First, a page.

"Wollstonecraft and Darwin... They're both on my personal list of favorite "great thinkers." I think they were both trying to think outside of the rigid constraints of their times, and expand our understanding of our own humanity. That quote by MW just breaks my heart. Darwin was so determined to do so much, discover so much in the little things of life. Barnacles were his favorite, but he studied SO many aspects of the living and geological world. When I started to think about him as a person, rather than just a figurehead, Wollstonecraft's quote came to mind."
Cabinet of Curiosities, wooden cabinet housing an interactive cd-rom
In addition to the completed limited-edition book and documentation of Wight's residency, the exhibition includes earlier referential work such as The Cabinet Of Curiosities, Ghost and Ground Plane, among others. In the glass case lining one part of the exhibition space, the Center is displaying some of the paraphernalia that went into the making of the book - steel letterpress alphabet shapes, lino cuts, hand made stamps, tags with fragments of 19th century copper plate writing, pages open to show some of the quirky and poetical texts in the book.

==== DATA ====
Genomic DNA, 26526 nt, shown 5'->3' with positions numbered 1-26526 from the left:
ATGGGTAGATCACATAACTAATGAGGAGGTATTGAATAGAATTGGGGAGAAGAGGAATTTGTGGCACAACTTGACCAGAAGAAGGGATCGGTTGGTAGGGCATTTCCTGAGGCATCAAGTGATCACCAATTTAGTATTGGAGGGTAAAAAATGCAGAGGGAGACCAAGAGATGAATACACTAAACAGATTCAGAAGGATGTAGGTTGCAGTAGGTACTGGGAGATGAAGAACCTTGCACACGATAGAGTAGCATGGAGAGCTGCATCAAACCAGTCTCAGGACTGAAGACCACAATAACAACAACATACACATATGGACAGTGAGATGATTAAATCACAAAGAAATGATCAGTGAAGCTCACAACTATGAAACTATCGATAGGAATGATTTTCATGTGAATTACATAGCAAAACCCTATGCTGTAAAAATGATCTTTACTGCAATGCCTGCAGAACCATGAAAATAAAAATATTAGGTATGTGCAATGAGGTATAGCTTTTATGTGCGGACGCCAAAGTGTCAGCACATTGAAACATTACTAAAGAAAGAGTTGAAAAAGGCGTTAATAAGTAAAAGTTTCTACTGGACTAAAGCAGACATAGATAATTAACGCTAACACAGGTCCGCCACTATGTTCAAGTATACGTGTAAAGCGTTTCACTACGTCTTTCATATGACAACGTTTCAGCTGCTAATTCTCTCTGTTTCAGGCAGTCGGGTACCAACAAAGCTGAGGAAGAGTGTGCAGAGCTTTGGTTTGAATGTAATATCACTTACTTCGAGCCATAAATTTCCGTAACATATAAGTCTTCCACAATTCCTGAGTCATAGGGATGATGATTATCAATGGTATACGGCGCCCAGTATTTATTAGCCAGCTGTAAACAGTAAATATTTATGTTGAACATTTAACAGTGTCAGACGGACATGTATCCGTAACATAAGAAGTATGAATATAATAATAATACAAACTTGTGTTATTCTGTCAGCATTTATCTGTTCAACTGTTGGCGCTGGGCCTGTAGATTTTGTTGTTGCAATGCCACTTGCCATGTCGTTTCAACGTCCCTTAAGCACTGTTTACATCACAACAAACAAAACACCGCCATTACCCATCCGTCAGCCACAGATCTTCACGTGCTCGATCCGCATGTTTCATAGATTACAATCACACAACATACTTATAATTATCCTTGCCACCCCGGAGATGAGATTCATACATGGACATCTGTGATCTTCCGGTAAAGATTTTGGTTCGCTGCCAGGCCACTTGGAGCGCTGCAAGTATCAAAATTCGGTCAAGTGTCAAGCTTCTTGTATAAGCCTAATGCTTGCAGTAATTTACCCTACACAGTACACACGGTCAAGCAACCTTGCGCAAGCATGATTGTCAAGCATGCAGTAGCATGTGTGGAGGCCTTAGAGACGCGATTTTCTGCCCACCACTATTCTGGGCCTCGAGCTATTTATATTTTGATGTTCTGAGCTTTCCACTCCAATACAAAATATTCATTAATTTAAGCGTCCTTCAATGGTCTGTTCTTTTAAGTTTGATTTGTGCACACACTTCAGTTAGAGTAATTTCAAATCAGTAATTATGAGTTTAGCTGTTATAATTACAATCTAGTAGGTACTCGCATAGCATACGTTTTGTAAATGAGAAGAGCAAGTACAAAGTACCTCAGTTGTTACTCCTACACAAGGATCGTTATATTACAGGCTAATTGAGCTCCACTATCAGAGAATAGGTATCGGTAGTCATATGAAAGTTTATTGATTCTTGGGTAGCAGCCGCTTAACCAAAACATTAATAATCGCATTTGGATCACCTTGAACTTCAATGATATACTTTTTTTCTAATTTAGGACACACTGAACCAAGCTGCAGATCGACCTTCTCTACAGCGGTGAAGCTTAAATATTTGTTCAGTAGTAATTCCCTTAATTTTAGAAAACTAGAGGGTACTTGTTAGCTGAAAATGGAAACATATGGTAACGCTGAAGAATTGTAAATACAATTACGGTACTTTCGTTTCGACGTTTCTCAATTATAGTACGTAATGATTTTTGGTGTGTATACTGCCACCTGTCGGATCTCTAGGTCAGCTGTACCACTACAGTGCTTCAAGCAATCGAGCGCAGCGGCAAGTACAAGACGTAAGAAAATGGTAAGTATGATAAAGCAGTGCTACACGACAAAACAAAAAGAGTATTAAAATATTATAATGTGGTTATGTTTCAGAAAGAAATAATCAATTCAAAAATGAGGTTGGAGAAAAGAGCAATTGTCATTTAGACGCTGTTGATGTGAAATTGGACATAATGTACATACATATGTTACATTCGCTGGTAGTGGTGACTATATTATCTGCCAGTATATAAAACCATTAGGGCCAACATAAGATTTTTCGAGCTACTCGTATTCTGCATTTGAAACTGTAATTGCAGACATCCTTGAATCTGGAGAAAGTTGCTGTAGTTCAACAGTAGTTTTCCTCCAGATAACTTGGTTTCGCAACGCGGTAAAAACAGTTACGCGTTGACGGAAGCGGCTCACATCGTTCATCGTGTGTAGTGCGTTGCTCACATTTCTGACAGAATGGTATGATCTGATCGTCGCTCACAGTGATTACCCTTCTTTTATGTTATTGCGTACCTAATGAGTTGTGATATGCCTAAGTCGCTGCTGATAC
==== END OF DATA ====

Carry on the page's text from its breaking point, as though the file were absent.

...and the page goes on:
The snowflake mandalas (Ground Plane, 2007-08), on the wall are actually digital prints, with individual images from hundreds of exact scale photos of squirrel, marmot, snake, frog and other animal bones. Taken from the Hadley Lab Collection, each mammal was between one to ten thousand years old. Wight states: “These images became a way for me to think about deep time and the Earth's crust as a crowded record of that time, a conduit of information about the past, and the space upon which we draw our present lives.”